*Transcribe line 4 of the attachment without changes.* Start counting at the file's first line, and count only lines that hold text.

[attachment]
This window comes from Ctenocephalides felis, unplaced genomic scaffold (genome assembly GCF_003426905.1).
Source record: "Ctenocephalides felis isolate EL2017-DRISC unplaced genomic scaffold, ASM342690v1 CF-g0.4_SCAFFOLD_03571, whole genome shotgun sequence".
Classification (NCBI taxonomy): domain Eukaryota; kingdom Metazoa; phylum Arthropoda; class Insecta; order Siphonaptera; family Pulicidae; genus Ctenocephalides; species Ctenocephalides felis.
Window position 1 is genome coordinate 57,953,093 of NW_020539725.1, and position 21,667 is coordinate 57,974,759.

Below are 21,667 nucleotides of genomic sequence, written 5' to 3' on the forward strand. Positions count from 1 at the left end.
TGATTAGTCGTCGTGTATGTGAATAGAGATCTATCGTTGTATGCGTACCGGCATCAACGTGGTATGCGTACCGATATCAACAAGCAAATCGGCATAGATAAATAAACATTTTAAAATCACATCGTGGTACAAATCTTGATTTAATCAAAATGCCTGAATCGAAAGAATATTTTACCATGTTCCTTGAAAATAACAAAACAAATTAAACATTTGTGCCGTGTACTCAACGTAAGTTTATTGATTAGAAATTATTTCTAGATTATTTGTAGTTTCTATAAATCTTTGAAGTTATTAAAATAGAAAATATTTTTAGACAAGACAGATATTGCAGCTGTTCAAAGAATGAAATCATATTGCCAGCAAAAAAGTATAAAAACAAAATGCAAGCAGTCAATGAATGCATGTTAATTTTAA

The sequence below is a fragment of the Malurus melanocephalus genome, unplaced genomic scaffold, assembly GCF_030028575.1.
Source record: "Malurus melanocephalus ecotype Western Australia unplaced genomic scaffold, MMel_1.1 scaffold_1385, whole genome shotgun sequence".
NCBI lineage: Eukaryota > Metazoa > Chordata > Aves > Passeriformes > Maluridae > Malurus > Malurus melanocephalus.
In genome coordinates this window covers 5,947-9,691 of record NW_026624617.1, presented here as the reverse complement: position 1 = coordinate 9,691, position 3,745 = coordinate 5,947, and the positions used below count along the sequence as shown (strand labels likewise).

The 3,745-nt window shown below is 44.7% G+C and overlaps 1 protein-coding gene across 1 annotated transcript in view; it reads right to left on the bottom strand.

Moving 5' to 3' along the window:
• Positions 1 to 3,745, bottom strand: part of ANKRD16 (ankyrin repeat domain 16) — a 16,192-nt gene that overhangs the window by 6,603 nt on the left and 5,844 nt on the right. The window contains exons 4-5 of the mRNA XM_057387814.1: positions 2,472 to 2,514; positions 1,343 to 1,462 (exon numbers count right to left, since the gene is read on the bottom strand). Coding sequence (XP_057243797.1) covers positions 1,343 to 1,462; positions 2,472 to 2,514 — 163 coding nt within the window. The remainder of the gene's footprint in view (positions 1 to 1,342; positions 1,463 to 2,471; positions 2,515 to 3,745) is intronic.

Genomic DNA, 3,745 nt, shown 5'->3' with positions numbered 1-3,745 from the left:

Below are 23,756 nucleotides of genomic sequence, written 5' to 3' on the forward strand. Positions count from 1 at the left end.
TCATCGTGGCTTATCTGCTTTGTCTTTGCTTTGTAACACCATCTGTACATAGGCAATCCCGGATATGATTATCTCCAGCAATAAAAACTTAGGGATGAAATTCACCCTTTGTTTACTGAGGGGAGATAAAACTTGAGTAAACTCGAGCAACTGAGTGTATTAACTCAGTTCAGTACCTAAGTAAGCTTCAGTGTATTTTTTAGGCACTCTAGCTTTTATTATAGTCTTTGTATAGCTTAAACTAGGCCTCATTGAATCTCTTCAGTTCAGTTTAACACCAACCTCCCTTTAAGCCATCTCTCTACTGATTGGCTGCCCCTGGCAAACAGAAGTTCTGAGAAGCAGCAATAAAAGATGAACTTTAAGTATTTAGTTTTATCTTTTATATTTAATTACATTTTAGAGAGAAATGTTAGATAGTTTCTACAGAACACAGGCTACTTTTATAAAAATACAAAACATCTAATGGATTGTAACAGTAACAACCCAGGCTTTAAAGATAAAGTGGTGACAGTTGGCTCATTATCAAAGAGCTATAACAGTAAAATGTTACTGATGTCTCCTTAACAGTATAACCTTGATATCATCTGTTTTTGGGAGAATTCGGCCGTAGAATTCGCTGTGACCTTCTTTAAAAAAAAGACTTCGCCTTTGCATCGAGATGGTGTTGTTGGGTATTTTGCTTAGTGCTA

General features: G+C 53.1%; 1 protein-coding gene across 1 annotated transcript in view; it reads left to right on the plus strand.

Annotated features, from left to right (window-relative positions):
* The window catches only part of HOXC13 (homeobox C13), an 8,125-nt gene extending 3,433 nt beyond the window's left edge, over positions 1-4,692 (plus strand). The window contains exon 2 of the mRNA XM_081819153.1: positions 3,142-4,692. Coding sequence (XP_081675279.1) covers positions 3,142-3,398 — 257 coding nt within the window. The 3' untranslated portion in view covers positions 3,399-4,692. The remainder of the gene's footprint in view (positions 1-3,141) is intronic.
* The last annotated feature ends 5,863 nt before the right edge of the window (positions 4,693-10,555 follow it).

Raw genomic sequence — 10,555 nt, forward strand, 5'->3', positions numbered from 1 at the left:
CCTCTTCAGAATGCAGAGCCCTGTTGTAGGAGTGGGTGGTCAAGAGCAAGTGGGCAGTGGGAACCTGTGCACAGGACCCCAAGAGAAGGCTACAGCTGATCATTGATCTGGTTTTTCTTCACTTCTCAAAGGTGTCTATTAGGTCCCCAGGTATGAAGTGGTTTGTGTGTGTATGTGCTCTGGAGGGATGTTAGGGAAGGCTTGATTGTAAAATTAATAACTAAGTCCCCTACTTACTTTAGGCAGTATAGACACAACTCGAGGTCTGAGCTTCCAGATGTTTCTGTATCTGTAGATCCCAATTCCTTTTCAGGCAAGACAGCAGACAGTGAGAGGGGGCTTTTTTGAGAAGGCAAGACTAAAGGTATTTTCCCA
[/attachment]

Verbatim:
Window position 1 is genome coordinate 57,953,093 of NW_020539725.1, and position 21,667 is coordinate 57,974,759.